The U.S. Department of Education announced proposed regulations on Aug. 23, 2013, that would require states to “transition away from” use of modified tests such as the STAAR-M for special education students after the 2013-14 school year. The proposed regulations emphasize the Department’s commitment to “holding all students to high standards that better prepare them for college and career.”

The announcement followed a TEA statement made in early August 2013 that said the USDE had issued a directive prohibiting the use of modified achievement standards for STAAR-M after the 2013-14 school year.

Comments on new USDE regulations due Oct. 7, 2013

Educators and others may submit comments on the proposed regulations through the Federal eRulemaking Portal. Information on using the portal, including instructions for accessing agency documents, submitting comments, and viewing the docket, is available in the site's FAQs section.

Additionally, TCTA will submit comments on behalf of our members. Those comments will include input received from TCTA members via an online survey. (Update: The survey is now closed. Thank you to all who participated.)

Background on modified standards/tests

In regulations published in April 2007, the USDE authorized the use of modified achievement standards for up to 2 percent of special education students for federal accountability purposes. These regulations continue to be in effect.

In the the newly proposed regulations, the Department acknowledges that when it first authorized the use of modified achievement standards in 2007, it did so based on the possibility that neither a general assessment nor an alternate assessment based on alternate academic achievement standards would provide an accurate assessment for certain students with disabilities. This included those whose disability precluded them from achieving grade-level proficiency and those whose progress was such that they would not reach grade-level proficiency in the same time frame as other students.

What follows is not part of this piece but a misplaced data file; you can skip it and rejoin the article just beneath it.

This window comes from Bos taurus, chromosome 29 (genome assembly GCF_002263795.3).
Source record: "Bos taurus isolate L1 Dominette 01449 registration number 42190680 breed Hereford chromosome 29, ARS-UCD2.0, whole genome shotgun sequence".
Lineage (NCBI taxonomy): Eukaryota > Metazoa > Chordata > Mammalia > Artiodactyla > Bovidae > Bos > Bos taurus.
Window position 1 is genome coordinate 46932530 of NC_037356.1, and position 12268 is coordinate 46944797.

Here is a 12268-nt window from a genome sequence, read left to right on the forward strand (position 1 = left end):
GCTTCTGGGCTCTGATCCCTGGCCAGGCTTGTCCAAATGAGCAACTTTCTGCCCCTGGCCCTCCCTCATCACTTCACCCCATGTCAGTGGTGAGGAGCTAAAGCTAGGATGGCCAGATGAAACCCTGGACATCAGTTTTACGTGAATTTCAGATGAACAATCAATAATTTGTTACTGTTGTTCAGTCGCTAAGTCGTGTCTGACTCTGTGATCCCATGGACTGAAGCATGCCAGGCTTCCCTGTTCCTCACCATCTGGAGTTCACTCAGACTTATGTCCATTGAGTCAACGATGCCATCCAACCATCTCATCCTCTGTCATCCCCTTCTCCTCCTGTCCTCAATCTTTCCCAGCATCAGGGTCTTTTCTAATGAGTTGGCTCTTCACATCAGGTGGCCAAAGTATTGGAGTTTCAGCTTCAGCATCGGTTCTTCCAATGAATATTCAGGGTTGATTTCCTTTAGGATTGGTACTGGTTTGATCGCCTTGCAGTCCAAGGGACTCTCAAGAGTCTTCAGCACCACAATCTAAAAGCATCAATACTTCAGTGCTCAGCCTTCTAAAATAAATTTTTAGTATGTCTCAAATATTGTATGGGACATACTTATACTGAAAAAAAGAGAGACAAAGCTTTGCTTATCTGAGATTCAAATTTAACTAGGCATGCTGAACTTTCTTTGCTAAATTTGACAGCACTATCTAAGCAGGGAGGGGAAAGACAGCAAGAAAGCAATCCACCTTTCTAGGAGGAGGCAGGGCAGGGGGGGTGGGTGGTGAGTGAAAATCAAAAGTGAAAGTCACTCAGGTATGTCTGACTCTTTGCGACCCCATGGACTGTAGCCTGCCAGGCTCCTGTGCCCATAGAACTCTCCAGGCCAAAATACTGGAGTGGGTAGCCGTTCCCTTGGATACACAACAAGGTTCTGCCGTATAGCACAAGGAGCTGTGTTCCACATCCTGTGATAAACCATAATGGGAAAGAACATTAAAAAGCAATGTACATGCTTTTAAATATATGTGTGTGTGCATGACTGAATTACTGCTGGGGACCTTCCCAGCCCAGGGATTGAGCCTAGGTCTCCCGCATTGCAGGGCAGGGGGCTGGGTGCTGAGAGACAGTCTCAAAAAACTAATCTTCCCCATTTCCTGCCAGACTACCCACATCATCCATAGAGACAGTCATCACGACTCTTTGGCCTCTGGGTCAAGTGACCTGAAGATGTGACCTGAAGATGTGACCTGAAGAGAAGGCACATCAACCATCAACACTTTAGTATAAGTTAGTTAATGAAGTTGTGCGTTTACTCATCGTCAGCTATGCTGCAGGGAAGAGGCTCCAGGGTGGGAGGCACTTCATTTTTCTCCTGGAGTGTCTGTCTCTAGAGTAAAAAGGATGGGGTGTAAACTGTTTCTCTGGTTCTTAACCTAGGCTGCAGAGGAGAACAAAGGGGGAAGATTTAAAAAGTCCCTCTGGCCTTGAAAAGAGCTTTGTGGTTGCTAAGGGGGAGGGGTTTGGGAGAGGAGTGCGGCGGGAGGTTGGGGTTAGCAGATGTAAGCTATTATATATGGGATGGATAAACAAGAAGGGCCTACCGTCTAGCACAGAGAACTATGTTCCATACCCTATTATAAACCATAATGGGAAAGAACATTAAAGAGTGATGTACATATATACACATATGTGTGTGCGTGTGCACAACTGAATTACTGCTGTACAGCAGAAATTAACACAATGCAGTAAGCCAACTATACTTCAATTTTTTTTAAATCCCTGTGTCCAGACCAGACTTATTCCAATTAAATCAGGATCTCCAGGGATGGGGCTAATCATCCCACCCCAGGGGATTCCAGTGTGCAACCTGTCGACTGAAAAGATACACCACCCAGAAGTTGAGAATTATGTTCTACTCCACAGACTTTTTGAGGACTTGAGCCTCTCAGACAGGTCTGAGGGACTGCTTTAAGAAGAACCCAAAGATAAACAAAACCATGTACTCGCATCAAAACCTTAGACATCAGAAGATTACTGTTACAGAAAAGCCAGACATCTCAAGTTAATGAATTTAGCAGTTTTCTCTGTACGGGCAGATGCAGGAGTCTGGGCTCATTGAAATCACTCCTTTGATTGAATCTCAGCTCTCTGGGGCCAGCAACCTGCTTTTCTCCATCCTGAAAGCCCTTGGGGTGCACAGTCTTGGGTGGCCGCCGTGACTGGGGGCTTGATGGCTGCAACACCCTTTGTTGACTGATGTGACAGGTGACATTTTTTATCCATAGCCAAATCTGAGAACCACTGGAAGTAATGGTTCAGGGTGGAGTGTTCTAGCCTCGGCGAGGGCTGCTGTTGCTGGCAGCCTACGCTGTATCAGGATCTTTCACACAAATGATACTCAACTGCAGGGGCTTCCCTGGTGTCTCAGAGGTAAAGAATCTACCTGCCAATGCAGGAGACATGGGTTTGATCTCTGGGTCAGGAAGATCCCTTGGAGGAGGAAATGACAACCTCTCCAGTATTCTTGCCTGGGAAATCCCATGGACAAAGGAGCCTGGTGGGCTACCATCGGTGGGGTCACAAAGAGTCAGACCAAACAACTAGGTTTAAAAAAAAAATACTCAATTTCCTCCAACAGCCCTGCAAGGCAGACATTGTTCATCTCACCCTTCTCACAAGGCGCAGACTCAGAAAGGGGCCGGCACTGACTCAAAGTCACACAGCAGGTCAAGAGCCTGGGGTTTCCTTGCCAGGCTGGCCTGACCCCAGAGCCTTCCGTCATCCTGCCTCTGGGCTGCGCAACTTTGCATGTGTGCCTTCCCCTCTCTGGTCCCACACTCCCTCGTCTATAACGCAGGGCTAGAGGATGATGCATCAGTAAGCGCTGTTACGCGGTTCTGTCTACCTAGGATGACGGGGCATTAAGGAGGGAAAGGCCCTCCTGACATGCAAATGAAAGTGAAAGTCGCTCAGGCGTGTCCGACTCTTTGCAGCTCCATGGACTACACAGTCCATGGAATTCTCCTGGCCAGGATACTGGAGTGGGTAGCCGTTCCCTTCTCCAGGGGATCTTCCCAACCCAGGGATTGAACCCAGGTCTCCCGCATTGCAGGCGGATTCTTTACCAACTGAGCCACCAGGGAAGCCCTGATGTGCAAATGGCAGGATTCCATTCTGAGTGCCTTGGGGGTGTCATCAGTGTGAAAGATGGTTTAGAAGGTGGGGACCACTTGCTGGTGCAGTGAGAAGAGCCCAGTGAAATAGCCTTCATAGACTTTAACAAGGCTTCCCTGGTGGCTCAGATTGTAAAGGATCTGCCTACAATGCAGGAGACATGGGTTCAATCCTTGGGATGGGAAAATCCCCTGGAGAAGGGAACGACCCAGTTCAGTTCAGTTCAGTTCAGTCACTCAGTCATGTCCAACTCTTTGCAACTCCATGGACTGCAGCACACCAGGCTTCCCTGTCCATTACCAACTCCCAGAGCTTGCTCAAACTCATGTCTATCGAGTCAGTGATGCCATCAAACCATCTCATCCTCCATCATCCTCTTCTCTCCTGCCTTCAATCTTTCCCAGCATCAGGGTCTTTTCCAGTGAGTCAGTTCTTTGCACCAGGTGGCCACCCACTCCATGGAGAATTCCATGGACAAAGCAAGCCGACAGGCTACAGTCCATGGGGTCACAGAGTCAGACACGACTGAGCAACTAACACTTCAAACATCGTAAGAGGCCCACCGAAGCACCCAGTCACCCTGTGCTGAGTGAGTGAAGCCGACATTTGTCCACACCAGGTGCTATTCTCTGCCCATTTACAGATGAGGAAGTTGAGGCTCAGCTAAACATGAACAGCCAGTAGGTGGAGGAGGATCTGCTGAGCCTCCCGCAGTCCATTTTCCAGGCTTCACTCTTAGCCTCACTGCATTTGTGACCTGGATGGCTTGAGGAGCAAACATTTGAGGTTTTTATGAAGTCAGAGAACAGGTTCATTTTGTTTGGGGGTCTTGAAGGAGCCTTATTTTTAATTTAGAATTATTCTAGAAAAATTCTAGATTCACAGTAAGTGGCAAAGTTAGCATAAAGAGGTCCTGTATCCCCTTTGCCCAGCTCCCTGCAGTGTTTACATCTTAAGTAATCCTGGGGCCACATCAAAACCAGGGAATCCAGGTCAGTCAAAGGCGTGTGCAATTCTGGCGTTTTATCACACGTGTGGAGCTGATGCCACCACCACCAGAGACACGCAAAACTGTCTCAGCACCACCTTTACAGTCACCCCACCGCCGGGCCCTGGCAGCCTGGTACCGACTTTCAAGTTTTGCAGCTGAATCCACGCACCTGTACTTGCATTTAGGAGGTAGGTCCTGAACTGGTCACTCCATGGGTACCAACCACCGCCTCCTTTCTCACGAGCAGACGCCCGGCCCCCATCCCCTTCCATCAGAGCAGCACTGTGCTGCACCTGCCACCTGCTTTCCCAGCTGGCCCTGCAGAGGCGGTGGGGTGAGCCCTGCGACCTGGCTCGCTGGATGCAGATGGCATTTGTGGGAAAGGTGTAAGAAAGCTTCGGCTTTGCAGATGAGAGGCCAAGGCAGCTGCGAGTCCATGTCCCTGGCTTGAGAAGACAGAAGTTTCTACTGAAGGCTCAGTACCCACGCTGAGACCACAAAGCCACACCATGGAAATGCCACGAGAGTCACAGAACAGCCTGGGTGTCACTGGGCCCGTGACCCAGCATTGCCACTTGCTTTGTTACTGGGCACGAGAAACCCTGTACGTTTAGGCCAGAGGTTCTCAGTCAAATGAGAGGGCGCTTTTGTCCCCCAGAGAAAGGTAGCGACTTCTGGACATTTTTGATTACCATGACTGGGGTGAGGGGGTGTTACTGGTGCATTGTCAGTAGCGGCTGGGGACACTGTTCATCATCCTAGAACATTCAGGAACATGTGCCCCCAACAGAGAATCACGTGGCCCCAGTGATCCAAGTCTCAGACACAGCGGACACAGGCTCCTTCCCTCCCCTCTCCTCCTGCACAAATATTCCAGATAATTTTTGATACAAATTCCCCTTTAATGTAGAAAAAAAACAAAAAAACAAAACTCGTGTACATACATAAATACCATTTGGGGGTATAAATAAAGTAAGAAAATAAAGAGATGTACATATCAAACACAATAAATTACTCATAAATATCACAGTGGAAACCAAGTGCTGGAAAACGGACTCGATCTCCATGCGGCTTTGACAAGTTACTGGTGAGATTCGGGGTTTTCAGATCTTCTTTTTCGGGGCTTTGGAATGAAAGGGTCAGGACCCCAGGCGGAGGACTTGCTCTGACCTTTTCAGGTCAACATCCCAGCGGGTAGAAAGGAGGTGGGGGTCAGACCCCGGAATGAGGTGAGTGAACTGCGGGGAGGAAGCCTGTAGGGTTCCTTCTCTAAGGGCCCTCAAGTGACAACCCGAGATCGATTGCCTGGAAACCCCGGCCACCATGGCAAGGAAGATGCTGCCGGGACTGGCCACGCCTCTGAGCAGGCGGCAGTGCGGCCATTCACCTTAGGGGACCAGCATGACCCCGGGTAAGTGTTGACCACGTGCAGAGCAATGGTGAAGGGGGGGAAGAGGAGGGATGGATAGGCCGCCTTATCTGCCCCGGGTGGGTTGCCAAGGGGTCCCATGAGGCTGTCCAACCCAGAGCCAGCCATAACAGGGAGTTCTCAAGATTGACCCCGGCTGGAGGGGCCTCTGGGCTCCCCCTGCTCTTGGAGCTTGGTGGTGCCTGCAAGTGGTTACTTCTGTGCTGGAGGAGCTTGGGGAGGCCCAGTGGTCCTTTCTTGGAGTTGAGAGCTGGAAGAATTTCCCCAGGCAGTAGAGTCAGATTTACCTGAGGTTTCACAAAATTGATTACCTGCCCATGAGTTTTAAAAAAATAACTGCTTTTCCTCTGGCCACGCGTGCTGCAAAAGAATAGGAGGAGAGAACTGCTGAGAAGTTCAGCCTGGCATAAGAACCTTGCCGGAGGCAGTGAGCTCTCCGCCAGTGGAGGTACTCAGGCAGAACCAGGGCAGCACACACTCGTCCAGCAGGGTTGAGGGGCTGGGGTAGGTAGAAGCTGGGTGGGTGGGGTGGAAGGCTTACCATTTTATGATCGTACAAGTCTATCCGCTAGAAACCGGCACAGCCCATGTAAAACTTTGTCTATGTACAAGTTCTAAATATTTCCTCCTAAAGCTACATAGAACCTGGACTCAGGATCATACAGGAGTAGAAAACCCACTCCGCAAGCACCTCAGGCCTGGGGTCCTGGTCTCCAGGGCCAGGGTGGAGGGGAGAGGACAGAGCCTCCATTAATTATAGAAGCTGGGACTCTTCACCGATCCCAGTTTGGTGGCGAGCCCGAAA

According to the USDE:

“This position was based on information received from some states, as well as research available at the time, which indicated that general grade-level assessments may be too difficult for this small group of students with disabilities, while alternate assessments based on alternate academic achievement standards may be too easy.

“Since the USDE amended the Title I regulations in April 2007, many states have been working collaboratively to develop and implement general assessments aligned with college- and career-ready standards that will be more accessible to students with disabilities than those in place at the time states began developing alternate assessments based on modified academic achievement standards. These new general assessments will facilitate the valid, reliable, and fair assessment of most students with disabilities, including those for whom alternate assessments based on modified academic achievement standards were intended.

“With the development and implementation of more accessible general assessments, combined with appropriate supports and instruction, we believe that modified academic achievement standards and alternate assessments based on those standards will no longer be educationally appropriate. Consequently, it is no longer in the best interest of students with disabilities for a state to invest further resources in the development or refinement of modified academic achievement standards and alternate assessments based on those standards. Rather, resources for future assessment development are best focused on preparing for implementation of more accessible general assessments, such as those currently being developed in many states.”

The Department further noted that “each of the forty states and the District of Columbia that has received ESEA flexibility has agreed to phase out its use of alternate assessments based on modified academic achievement standards, if it has those assessments, by the 2014-15 school year. Only California, North Dakota, and Texas have an alternate assessment based on modified academic achievement standards but have not received ESEA flexibility, and Texas' request for ESEA flexibility is pending.”